CNRP Holds First Mass Rally Since Protest Ban

An unannounced march across Phnom Penh on Sunday replaced a public gathering that was planned by the opposition but banned by the government, with CNRP leaders Sam Rainsy and Kem Sokha leading about 1,000 supporters from a ceremony at Wat Botum Park to their party’s headquarters in Meanchey district.

The event was the first opposition march since the government violently cleared protesters from Freedom Park in January, then summarily banned public gatherings. The march followed a 90-minute memorial service for the 16 people killed in the March 1997 grenade attack on an opposition protest led by Mr. Rainsy.

CNRP leaders Kem Sokha and Sam Rainsy lead supporters across the Kbal Thnal overpass Sunday during a march from Wat Botum Park to their party's headquarters in Phnom Penh's Meanchey district. (Siv Channa)
CNRP leaders Kem Sokha and Sam Rainsy lead supporters across the Kbal Thnal overpass Sunday during a march from Wat Botum Park to their party’s headquarters in Phnom Penh’s Meanchey district. (Siv Channa)

Mr. Rainsy and Mr. Sokha arrived at Wat Botum Park, the site of the grenade attack, at about 9:45 a.m. The pair then took part in a short Buddhist ceremony presided over by about 40 monks.

After joining the monks in prayer, Mr. Sokha told the crowd that those killed by the grenade attack continue to serve as models for the opposition.

“They have left us with strong ideals to continue to fight through politics in a nonviolent way to oppose dictators who shot our people,” Mr. Sokha said. “We believe that one day the killers who killed our demonstrators will be put behind bars.”

Mr. Rainsy said the continued freedom of the perpetrators of the grenade attack is a sign of the injustice that pervades the Cambodian legal system. He also used the occasion to slam the impunity given today to those who he said “had power with” or “conspired” with the Khmer Rouge.

Mr. Rainsy named Foreign Minister Hor Namhong as among the offenders, who he said were now being protected from giving evidence before the Khmer Rouge tribunal.

“In other countries, when the court summons you and you do not go, you will be imprisoned. But in our country, he did not go because his boss was there protecting him,” Mr. Rainsy said of Mr. Namhong, who has strenuously denied accusations that he conspired with Boeng Trabek prison officials while imprisoned under Pol Pot.

Mr. Rainsy also singled out Deputy Prime Minister Keat Chhon for failing to appear at the tribunal when summoned.

Mr. Namhong and Mr. Chhon, who defected to the Phnom Penh government from the Khmer Rouge resistance in 1984, were among six senior CPP members who flouted summonses to give evidence to investigating judges at the tribunal in 2009.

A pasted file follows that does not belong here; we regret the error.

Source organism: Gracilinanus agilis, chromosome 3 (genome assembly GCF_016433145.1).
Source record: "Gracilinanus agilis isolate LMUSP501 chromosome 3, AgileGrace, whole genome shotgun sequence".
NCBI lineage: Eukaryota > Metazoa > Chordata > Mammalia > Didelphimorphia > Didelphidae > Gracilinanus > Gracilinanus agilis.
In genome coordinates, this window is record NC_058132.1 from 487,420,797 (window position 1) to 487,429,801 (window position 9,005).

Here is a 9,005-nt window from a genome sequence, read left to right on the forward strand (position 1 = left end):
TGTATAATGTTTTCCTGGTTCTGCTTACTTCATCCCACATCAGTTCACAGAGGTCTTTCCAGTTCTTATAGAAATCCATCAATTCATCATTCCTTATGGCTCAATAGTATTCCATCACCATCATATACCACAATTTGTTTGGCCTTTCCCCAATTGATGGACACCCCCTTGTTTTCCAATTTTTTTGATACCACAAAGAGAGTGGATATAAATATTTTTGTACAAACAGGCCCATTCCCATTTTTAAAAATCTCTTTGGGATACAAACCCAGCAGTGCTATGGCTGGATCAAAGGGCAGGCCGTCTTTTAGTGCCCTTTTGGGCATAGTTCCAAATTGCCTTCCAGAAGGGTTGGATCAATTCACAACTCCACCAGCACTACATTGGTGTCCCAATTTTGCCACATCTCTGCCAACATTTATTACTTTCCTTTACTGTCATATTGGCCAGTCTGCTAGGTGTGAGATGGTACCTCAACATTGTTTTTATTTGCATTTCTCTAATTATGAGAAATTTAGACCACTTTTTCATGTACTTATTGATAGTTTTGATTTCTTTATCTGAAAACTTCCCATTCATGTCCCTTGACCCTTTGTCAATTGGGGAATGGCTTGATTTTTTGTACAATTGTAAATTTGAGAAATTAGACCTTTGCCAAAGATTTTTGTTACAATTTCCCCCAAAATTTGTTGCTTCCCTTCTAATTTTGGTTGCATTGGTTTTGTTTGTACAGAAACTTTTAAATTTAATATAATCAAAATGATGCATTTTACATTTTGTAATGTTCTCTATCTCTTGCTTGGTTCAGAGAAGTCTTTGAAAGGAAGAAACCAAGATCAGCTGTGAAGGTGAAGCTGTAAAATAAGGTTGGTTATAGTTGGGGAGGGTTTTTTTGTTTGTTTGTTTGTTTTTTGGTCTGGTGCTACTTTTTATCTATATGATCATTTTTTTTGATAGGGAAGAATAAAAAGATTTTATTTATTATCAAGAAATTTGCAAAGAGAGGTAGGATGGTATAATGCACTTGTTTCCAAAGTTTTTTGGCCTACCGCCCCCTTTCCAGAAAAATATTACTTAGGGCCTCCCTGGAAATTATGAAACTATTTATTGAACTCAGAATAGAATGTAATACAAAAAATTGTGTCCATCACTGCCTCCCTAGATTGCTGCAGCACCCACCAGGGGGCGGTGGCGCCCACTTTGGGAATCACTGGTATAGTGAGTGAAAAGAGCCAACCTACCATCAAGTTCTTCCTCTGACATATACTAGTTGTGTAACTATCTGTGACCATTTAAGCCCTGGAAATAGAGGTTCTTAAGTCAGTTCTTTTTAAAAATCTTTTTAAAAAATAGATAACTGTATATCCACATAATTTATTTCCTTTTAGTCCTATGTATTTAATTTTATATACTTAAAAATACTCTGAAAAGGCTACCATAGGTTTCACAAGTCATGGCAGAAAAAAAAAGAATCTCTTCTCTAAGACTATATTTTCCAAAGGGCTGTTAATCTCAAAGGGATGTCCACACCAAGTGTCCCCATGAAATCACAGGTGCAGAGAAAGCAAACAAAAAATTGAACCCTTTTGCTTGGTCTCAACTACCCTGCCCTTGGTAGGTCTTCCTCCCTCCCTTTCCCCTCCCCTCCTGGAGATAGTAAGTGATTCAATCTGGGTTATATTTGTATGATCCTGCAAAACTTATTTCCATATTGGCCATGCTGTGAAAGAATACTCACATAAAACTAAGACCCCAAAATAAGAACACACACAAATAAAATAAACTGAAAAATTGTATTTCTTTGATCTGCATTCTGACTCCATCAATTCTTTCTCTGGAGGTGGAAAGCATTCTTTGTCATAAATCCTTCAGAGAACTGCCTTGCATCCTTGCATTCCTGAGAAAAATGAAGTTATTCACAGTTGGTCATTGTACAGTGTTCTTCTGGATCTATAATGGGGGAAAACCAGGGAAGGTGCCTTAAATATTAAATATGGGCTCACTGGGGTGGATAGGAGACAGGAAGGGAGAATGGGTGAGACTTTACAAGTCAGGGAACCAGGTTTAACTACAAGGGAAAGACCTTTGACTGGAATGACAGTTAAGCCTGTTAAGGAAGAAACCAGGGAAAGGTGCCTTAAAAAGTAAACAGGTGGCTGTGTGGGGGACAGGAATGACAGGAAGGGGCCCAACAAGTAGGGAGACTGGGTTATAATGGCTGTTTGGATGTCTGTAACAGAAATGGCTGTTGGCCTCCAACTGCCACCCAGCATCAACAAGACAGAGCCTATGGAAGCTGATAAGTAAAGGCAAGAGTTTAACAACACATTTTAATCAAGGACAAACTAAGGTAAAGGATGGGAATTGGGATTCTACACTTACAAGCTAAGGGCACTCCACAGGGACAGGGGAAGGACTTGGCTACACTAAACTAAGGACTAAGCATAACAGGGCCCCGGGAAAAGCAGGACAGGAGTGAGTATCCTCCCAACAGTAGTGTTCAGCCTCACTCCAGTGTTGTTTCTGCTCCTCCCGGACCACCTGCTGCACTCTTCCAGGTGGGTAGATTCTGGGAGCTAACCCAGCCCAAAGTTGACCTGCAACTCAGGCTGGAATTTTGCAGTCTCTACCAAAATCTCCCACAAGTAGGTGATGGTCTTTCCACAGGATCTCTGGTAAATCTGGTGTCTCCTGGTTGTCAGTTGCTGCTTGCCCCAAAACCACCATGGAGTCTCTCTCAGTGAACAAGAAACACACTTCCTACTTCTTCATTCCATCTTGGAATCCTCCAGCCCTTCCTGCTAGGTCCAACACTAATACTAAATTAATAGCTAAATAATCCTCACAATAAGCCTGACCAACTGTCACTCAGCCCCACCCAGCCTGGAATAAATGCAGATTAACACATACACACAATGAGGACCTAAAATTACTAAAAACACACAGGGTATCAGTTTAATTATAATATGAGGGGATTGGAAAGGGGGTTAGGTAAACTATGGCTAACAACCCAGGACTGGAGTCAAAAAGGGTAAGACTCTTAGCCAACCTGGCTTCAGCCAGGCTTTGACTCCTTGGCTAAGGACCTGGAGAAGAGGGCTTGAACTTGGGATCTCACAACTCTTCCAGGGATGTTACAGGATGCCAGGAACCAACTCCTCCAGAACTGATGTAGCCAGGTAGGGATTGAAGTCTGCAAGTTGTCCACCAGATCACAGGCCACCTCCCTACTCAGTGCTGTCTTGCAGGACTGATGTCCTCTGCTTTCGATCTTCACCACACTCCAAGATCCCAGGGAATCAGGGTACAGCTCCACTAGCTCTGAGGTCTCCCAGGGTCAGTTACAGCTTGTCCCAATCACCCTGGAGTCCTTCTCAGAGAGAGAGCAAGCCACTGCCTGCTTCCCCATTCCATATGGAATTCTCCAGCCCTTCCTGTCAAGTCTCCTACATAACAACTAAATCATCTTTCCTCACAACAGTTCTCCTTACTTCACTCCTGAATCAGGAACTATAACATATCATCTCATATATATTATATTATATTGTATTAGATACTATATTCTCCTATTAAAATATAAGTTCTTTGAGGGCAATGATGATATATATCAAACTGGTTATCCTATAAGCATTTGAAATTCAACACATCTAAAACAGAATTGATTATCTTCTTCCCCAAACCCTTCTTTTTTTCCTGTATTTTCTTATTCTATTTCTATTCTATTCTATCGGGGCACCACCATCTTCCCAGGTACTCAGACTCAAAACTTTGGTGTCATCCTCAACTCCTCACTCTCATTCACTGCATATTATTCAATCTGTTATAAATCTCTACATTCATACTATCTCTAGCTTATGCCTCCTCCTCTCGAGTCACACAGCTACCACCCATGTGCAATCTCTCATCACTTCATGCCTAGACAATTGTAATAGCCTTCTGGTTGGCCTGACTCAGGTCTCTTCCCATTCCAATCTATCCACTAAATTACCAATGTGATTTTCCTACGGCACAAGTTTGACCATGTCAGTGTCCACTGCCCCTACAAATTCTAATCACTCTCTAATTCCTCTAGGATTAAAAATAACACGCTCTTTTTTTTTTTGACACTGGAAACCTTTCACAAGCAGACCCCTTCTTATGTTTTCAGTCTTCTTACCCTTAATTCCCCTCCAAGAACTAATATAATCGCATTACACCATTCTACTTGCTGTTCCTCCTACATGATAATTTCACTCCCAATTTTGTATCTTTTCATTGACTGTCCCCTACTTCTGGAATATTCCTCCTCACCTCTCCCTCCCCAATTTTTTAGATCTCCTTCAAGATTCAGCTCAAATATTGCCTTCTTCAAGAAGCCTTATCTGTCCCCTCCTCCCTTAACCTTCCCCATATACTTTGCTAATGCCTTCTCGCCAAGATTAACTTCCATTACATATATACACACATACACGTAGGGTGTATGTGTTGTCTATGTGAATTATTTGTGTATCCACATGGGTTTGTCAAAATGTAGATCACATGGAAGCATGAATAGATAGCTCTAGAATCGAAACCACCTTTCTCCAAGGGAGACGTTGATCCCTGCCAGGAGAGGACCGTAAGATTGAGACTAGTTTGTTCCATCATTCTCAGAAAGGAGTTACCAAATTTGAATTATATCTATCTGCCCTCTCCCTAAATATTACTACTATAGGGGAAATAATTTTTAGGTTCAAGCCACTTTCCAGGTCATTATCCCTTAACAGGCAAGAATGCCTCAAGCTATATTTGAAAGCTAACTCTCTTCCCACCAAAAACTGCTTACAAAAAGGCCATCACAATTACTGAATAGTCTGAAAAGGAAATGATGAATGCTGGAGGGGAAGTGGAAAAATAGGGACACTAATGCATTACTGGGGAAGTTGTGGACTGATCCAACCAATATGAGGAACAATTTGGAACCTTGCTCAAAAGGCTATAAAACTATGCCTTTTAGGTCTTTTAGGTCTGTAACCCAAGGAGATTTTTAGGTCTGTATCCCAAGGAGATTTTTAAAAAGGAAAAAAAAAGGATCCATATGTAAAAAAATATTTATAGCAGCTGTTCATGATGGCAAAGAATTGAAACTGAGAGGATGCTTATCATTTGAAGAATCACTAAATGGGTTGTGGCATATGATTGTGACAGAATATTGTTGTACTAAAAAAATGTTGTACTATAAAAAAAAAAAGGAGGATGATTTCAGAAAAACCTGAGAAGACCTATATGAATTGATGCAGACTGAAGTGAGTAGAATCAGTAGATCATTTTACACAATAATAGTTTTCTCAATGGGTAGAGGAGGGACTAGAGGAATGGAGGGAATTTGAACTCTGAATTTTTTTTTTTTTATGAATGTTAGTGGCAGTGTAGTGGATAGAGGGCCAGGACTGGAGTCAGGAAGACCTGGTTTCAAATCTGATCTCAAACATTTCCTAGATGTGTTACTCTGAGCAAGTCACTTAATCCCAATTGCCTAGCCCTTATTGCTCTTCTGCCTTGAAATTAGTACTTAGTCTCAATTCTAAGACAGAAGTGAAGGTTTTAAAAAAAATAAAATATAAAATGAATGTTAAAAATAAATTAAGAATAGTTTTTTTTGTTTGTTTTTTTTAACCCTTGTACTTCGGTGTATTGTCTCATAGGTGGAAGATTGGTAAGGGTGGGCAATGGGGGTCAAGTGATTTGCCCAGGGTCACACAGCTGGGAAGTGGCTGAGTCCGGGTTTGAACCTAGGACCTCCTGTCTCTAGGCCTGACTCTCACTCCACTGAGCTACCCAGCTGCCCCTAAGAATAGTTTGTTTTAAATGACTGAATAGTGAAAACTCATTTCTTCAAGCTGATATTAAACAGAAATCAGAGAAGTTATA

Mr. Rainsy and Mr. Sokha then began leading those in attendance down Sothearos Boulevard. Mr. Rainsy had announced earlier that the afternoon’s “people’s congress,” which had first been scheduled at Freedom Park and later rescheduled to take place at Wat Botum Park after the ceremony, had been moved to their party office.

Snaking along Norodom Boulevard and later National Road 2, small pockets of the 1,000-strong crowd attempted in vain to reignite the “Hun Sen, stand down” chants that permeated the CNRP’s marches before the violent repression of January.

Arriving at the party’s headquarters in Chak Angre Loeu commune at just after midday, the CNRP’s supporters closed off the northbound lane of the highway. Mr. Rainsy decried the ban on political rallies at Freedom Park that had forced the party to move its gathering to the CNRP’s private offices.

“Today, Freedom Park is called authoritarian park,” said Mr. Rainsy, who has lambasted the “de facto martial law” that has been imposed by the CPP since January.

After prolonged speeches from Mr. Rainsy and Mr. Sokha, a half-hour window was opened in which members of the audience were invited to take part in the planned “people’s congress.” At one point, Australian Greens Party leader Christine Milne, a senator, called in and congratulated the audience on turning out to the first opposition gathering since January.

Mr. Sokha asked those in attendance to raise their hands if they supported various CNRP positions—including the need to reform the National Election Committee and the need to call a new election before the end of the current mandate. He cheerfully declared the crowd’s support for the policies as “100 percent” after each vote.

CNRP lawmaker-elect Ho Vann then emerged and presented a three-page “Resolution of the 2nd People’s Congress.”

Recapitulating the opposition’s main policies since last year’s election, the document urges the CNRP not to take their seats in the National Assembly until an independent investigation into the July 28 election takes place or a fresh election is called.

It also calls for the unconditional release of all “prisoners of conscience,” a $160 basic monthly wage for garment workers, the enforcement of immigration laws, and the creation of a committee to review Cambodia’s international border demarcations.,

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